Saturday, 5 September 2015

VW to make 600 a day at new engine plant

Volkswagen Group has opened its new engine plant at Kaluga in Russia.

The plant will produce the newly developed 1.6-litre EA211 gasoline engine, which VW claims is “the most modern engine technology” in the group.

The engines will be used in Volkswagen Polo and ŠKODA Rapid vehicles produced in Kaluga, as well as Volkswagen Jetta and ŠKODA Octavia and Yeti, built jointly with GAZ in Nizhny Novgorod.

The annual production capacity of the engine plant will be about 150,000 units. The total investment in the plant has been about €250 million and 400 jobs in the region have been created. Volkswagen says it is the first foreign automaker to operate its own engine plant in Russia.

The new engine plant has an area of 32,000 square metres and is to produce up to 600 modern 1.6-litre gasoline engines of the newly developed EA211 series per day.

Volkswagen claims also it has set “extremely stringent” quality standards for the engines from Kaluga and has invested about €8.6 million in modern quality assurance systems.

Thomas Schmall, member of the board of management of the Volkswagen Passenger Cars brand responsible for components, underlined the commitment of Volkswagen to Russia: “The development of Volkswagen in Kaluga – starting with the vehicle plant and continuing with the engine plant – symbolizes the strength of this region. We intend to continue this development in future because we believe in the considerable potential offered by the Russian automobile industry.” Following three years of construction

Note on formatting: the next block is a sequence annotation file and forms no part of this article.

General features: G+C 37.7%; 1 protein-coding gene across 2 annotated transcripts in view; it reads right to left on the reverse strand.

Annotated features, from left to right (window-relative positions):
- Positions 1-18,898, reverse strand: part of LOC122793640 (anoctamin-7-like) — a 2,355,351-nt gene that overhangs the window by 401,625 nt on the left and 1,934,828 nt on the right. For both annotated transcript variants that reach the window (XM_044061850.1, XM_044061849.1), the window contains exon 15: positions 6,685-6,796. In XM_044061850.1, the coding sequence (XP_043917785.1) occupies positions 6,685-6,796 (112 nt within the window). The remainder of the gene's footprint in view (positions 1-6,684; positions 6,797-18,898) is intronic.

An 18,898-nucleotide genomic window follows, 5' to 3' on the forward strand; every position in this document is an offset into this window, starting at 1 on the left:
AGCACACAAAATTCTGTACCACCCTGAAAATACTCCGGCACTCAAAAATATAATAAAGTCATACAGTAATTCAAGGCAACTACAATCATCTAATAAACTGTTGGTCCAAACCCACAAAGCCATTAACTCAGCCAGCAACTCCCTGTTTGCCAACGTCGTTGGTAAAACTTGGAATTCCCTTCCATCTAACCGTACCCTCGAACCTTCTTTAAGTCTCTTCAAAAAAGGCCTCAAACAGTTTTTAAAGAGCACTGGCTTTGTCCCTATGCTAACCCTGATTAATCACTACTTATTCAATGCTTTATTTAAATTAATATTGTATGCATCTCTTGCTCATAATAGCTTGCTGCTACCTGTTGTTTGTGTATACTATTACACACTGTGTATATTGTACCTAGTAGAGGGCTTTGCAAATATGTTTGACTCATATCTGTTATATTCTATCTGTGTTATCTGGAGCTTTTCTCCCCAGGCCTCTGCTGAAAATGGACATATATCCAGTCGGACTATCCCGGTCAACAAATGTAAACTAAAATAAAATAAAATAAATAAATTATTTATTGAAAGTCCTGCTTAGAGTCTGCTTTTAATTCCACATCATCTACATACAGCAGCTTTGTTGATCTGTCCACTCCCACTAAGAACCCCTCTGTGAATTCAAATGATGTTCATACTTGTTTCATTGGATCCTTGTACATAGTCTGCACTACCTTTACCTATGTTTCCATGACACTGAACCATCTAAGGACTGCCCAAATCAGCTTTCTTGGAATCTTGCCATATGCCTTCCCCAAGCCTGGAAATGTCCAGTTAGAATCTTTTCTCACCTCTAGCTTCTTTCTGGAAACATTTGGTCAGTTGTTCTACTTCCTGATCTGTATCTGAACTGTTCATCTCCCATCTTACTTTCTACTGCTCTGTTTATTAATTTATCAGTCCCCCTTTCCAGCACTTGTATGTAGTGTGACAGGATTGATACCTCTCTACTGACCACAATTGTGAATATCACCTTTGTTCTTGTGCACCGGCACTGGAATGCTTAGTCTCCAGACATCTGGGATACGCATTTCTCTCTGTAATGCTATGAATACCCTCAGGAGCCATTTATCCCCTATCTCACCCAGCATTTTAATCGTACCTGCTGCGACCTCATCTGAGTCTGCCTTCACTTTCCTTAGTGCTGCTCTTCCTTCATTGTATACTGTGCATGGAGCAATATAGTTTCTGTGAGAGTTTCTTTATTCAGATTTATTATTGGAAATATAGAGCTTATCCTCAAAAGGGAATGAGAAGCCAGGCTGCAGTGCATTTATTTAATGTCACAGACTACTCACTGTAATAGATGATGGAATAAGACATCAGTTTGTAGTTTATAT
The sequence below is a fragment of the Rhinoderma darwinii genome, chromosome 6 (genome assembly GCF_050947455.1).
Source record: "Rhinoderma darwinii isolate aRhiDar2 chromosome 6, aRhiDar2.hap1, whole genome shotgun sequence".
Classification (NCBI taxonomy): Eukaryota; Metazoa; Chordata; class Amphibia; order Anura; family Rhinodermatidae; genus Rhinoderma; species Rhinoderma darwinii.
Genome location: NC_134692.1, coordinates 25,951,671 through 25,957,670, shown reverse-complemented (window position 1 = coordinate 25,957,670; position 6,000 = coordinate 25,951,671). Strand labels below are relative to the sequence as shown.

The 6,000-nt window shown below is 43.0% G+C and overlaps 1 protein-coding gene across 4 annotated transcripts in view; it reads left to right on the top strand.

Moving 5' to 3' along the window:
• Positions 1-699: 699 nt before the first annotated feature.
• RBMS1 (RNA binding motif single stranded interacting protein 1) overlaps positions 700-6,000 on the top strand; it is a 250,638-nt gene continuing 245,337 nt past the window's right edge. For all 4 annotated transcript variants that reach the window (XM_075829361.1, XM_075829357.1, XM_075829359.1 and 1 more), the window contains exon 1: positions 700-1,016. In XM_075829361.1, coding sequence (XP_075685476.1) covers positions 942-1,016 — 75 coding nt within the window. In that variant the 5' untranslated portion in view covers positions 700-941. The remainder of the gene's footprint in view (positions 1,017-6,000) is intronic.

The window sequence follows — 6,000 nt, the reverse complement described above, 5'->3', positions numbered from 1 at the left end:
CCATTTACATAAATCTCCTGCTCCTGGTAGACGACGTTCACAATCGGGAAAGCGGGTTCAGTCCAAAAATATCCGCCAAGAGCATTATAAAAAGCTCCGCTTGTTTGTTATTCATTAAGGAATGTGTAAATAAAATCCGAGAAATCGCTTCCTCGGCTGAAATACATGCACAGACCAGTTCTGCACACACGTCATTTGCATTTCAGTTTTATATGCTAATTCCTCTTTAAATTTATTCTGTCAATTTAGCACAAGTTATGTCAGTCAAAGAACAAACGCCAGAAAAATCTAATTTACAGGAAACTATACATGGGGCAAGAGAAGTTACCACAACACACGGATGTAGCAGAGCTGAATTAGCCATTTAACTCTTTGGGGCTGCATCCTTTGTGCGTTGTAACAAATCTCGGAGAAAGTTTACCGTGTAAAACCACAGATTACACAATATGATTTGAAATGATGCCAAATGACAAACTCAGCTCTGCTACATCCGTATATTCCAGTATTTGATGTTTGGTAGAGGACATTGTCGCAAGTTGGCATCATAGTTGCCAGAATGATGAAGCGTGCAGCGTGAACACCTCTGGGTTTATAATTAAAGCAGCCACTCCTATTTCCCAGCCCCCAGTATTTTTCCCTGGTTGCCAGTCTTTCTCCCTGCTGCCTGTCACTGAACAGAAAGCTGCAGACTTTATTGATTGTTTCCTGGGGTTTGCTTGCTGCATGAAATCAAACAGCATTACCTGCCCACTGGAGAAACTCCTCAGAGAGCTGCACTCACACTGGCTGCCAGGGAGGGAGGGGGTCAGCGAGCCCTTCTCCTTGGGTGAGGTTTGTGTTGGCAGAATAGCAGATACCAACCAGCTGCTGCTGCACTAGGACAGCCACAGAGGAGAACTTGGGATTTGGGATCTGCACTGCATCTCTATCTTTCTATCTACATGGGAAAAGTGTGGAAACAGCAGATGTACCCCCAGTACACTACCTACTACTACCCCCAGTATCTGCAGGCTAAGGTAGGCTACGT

“With our new, modern engine plant, we will be supplying engines produced locally for our vehicles manufactured in Kaluga and Nizhny Novgorod. We will therefore not only be increasing the local content of our cars, we will also be making them more affordable for our Russian customers,” Marcus Osegowitsch, general manager of Volkswagen Group Russia, explained.

Through the construction of the engine plant, Volkswagen is stepping up its industrial activities in Russia. In addition, VW will be fulfilling its obligations under the ancillary agreement to Decree 166 reached with the Russian government at the end of May 2011.  This determines that, as of 2016, at least 30 per cent of vehicles produced in Russia are to be equipped with engines manufactured locally.

With an output of 110 PS, VW claims the weight and carbon dioxide emissions of the new engine have each been reduced by 10 per cent compared with its predecessor.

To ensure a smooth and trouble-free start of production, the new employees have completed comprehensive training at a dedicated training centre. Some 60 per cent of the employees at Kaluga have already completed training at other VW group plants, for example the main ŠKODA plant at Mladá Boleslav, German engine plants at Chemnitz and Salzgitter or in Polkowice, Poland.

Volkswagen also aims to expand and considerably strengthen its relations with local suppliers. A significant proportion of the components required for the new engine are to be purchased from local suppliers

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